Crickets are an occasional invader that can become a general
nuisance pest and cause considerable damage when they invade a home.
The house cricket, Acheta domesticus, the field cricket, Gryllus spp.,
and the camel cricket, Ceuthophilus spp., are the most common species
invading homes. Cricket chirping is an annoyance to many home owners
and may create many sleepless nights. Crickets that get inside the home
will feed on cloth and paper products and any uncontained food.
Enormous numbers of crickets congregate around lights at night, making
roads slick and public places and yards unattractive.
House and field crickets are common everywhere. These crickets are
omnivorous, feeding readily on various foods and are particularly
attracted to sweetened beverages and beer. The eggs are laid in the
fall, usually in moist sandy soil, and hatch the following spring.
House crickets are 3 /4 to 1 inch long, light yellowish brown with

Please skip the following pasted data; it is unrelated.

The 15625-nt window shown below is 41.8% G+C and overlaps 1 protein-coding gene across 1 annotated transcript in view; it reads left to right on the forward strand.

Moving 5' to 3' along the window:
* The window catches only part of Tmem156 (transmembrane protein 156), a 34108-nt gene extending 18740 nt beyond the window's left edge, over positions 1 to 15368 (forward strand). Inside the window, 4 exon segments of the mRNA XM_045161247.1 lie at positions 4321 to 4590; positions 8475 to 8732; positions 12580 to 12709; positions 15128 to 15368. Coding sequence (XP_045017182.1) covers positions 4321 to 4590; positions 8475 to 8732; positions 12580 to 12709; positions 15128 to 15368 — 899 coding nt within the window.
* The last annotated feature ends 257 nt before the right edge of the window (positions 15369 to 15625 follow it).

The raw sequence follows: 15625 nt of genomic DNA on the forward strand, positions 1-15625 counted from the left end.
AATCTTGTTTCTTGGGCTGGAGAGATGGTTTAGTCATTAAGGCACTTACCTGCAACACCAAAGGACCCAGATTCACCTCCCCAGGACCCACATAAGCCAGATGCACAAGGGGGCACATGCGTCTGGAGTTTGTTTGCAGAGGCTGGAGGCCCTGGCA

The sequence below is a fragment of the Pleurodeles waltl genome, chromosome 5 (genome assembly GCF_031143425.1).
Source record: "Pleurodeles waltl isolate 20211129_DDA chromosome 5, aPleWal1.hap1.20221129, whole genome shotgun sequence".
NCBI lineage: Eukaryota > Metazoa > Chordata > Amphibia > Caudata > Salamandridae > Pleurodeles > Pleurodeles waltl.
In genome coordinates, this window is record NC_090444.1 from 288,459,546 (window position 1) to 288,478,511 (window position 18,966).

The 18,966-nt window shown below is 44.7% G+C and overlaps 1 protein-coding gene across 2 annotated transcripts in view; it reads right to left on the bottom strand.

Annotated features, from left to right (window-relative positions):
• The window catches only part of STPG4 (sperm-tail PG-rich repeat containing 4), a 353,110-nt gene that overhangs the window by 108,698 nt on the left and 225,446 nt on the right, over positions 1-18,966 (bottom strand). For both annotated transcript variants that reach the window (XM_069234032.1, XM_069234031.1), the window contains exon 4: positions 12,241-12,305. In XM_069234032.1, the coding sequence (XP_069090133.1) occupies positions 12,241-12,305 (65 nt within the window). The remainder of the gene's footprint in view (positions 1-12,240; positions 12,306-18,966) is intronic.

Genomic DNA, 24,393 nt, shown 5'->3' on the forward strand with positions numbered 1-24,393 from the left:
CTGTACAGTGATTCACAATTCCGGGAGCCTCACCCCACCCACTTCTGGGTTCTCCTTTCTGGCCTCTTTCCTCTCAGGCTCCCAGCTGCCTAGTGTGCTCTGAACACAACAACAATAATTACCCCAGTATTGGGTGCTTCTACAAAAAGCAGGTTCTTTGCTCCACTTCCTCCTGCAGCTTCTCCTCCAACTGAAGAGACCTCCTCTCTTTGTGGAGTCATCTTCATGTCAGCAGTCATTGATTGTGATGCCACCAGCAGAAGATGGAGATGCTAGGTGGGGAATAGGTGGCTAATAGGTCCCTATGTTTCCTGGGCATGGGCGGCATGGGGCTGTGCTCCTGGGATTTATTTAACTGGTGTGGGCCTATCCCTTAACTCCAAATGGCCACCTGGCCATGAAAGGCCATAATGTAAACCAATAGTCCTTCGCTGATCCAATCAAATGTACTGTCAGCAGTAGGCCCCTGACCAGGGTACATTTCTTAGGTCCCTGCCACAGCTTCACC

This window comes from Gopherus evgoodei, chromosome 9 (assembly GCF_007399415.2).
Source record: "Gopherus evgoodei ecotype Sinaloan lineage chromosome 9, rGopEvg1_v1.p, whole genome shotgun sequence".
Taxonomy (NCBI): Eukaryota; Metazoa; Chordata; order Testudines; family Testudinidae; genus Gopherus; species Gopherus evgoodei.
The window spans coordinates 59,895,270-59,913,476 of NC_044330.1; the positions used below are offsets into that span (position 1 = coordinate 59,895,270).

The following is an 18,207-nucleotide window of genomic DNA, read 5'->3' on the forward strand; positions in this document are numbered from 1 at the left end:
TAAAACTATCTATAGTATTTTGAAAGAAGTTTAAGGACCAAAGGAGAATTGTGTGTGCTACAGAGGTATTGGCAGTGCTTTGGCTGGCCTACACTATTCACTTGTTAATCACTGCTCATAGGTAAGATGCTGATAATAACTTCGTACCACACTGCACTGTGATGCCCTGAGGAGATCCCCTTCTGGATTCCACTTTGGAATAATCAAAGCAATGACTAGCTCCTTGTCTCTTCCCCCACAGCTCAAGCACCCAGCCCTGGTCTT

three darker brown bands on its head and long thin antennae. Field
crickets are 1 /2 to 1 1 /4 th inches long and black in color. Field
crickets are generally more robust and louder than house crickets. Both
of these crickets are attracted to warmth and are often attracted to
the vicinity of the fireplace, kitchen, furnace, water heater, or
basement. They conceal themselves in cracks and crevices, such as
behind baseboards, and may burrow into the mortar in walls. During warm
weather the house cricket lives outdoors in fields, piles of debris,
rocks, lumber, and garbage dumps. With the coming of cold weather,
crickets enter the home seeking warmth. House crickets are nocturnal
and attracted to light. Once inside the home these insects may attach
to a variety of materials made from nylon, wood, cotton, wool, silk, or
linen. They particularly enjoy clothing stained with perspiration or
The camel cricket is very different than house or field crickets.
Although they are 1 /2 to 1 1 /2 inches long, they do not chirp and are
excellent jumpers. Instead of being attracted to warmth, these crickets
prefer cool moist places. They typically invade homes during hot dry
weather or in the fall when seeking a place to overwinter. They are
often found in crawl spaces and attics above two-story homes. They will
also invade the living space and, because they are nocturnal, can give
homeowners a great start after turning on the lights of a darkened room
when these great leapers take off.